Richard Levitt, the Northfield resident who filed a lawsuit to close the controversial LED billboard on the Margate Causeway, has been cleared of allegations that he disrupted wetlands on his own property.

According to investigation reports from both the U.S. Army Corps of Engineers and the state Department of Environmental Protection, a complaint alleging Levitt had illegally filled in wetlands on his bayfront property was filed in May by Richard Hluchan, an attorney for Jersey Outdoor Media, the company that erected the billboard.

“The upper wetlands boundary line onsite basically coincides with the (southeast) property line of the site,” according to the DEP’s report. “Measurements taken in the field indicate this to be true.”

Both reports found that the allegations may apply to an adjacent property owned by the city of Northfield and not the Levitts. The Army Corps report found that the work likely took place between 1979 and 1987. Their investigation was “closed administratively due to age and size” of the affected land, approximately 0.03 acres.

DEP Spokesman Larry Ragonese said nothing investigators found on Levitt’s property necessitated a violation.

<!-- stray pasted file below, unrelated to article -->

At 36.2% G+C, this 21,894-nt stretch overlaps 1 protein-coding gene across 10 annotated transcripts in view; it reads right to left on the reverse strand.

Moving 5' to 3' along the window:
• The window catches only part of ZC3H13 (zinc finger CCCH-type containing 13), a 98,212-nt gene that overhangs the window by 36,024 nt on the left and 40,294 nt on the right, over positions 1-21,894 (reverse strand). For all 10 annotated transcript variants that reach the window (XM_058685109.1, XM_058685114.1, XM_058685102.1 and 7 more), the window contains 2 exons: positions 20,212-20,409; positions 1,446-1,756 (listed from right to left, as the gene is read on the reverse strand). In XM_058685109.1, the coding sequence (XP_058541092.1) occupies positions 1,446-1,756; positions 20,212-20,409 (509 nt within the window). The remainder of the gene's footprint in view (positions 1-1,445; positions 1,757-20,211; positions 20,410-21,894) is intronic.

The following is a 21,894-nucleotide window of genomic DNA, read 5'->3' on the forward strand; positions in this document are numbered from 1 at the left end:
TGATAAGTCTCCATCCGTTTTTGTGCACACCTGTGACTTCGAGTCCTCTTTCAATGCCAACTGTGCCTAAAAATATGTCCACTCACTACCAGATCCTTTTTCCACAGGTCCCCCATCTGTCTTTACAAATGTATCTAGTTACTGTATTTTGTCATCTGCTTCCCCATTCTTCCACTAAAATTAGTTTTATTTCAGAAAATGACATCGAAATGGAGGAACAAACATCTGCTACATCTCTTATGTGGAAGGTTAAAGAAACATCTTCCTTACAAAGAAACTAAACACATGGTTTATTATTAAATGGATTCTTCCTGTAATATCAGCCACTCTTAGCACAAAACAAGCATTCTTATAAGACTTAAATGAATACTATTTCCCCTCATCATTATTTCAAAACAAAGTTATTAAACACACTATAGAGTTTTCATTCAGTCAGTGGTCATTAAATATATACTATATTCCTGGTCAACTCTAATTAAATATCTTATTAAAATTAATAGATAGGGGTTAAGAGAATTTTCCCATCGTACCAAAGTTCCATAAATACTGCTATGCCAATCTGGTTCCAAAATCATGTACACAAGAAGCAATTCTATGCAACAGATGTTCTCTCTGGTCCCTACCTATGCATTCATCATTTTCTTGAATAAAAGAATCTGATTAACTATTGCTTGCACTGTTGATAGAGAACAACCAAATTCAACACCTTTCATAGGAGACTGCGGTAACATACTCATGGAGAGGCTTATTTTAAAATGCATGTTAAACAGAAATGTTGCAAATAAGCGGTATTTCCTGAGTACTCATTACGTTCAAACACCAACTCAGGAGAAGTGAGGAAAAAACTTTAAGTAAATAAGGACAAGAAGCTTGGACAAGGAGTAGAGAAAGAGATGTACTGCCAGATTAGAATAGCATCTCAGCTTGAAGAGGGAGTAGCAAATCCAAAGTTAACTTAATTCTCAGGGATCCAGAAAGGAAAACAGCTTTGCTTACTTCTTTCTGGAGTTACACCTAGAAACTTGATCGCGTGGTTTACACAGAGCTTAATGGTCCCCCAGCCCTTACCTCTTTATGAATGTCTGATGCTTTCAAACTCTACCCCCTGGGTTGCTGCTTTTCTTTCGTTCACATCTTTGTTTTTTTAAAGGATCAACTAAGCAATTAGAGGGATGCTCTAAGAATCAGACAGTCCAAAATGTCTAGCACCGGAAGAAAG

“We literally went out there, checked out the maps and the records, and based on what we found, there was no reason to pursue the matter,” he said.

The DEP had issued a violation in April against the Moorestown-based Jersey Outdoor Media for unauthorized development in a wetland. In August, the DEP issued the company a Coastal Area Facility Review Act permit after developers revised their billboard’s site plan. A review of the new plan by Egg Harbor Township planners has repeatedly been delayed. Currently, that review is set to take place on Oct. 22.

“The sole purpose of this is very clear,” Stephen Hankin, the Levitts’ attorney, said of Jersey Outdoor Media’s complaint. “It was levied only to demotivate this public interest lawsuit, and it failed.”

Hankin said the Levitts’ original lawsuit is in the discovery phase, pending the EHT planners decision later this month. Meanwhile, he said his clients have filed an appeal of the DEP’s decision.

“If Egg Harbor Township grants the (developers’) request, we’re back in court,” he said. “If it denies, there’s no reason to go back in court at all, except to seek our fees under Environmental Rights Act.”

Chet Atkins, Jersey Outdoor Media’s president, said he wasn’t aware of the investigation’s findings and referred all specific questions to Hluchan. Atkins said he believes EHT planners will approve the new plan.

“If you do some research on the back of the property, there seems to be 800 square feet (in question),” he said. “But we don’t know anything about the investigation.”

Peter Boyer, another attorney for Jersey Outdoor Media, declined to comment about the DEP and Army Corps findings.

Contact Wallace McKelvey:

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